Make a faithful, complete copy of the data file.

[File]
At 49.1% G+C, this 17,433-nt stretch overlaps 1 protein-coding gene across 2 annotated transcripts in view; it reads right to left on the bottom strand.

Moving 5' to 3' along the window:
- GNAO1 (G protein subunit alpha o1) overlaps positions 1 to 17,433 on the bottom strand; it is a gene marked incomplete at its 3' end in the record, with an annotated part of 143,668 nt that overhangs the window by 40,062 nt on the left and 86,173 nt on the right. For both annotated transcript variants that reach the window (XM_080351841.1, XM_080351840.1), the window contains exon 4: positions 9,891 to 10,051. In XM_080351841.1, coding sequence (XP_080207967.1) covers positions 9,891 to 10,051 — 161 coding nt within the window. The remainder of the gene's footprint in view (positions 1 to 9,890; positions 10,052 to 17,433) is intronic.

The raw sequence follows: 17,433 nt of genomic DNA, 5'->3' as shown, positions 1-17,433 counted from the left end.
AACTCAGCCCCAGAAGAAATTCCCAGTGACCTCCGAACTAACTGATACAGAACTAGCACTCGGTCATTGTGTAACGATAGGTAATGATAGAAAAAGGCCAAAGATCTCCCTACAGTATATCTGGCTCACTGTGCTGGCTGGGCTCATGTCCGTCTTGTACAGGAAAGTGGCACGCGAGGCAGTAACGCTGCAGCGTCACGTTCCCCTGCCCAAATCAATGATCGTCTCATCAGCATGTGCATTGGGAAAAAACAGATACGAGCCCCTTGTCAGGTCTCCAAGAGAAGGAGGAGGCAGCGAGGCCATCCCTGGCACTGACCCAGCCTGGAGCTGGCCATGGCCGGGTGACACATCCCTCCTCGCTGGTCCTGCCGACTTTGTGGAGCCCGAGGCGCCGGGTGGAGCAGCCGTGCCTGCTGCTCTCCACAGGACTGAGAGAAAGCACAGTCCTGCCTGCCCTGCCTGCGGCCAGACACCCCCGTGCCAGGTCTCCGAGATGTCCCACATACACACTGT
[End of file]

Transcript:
At 49.1% G+C, this 17,433-nt stretch overlaps 1 protein-coding gene across 2 annotated transcripts in view; it reads right to left on the bottom strand.

Moving 5' to 3' along the window:
- GNAO1 (G protein subunit alpha o1) overlaps positions 1 to 17,433 on the bottom strand; it is a gene marked incomplete at its 3' end in the record, with an annotated part of 143,668 nt that overhangs the window by 40,062 nt on the left and 86,173 nt on the right. For both annotated transcript variants that reach the window (XM_080351841.1, XM_080351840.1), the window contains exon 4: positions 9,891 to 10,051. In XM_080351841.1, coding sequence (XP_080207967.1) covers positions 9,891 to 10,051 — 161 coding nt within the window. The remainder of the gene's footprint in view (positions 1 to 9,890; positions 10,052 to 17,433) is intronic.

The raw sequence follows: 17,433 nt of genomic DNA, 5'->3' as shown, positions 1-17,433 counted from the left end.
AACTCAGCCCCAGAAGAAATTCCCAGTGACCTCCGAACTAACTGATACAGAACTAGCACTCGGTCATTGTGTAACGATAGGTAATGATAGAAAAAGGCCAAAGATCTCCCTACAGTATATCTGGCTCACTGTGCTGGCTGGGCTCATGTCCGTCTTGTACAGGAAAGTGGCACGCGAGGCAGTAACGCTGCAGCGTCACGTTCCCCTGCCCAAATCAATGATCGTCTCATCAGCATGTGCATTGGGAAAAAACAGATACGAGCCCCTTGTCAGGTCTCCAAGAGAAGGAGGAGGCAGCGAGGCCATCCCTGGCACTGACCCAGCCTGGAGCTGGCCATGGCCGGGTGACACATCCCTCCTCGCTGGTCCTGCCGACTTTGTGGAGCCCGAGGCGCCGGGTGGAGCAGCCGTGCCTGCTGCTCTCCACAGGACTGAGAGAAAGCACAGTCCTGCCTGCCCTGCCTGCGGCCAGACACCCCCGTGCCAGGTCTCCGAGATGTCCCACATACACACTGT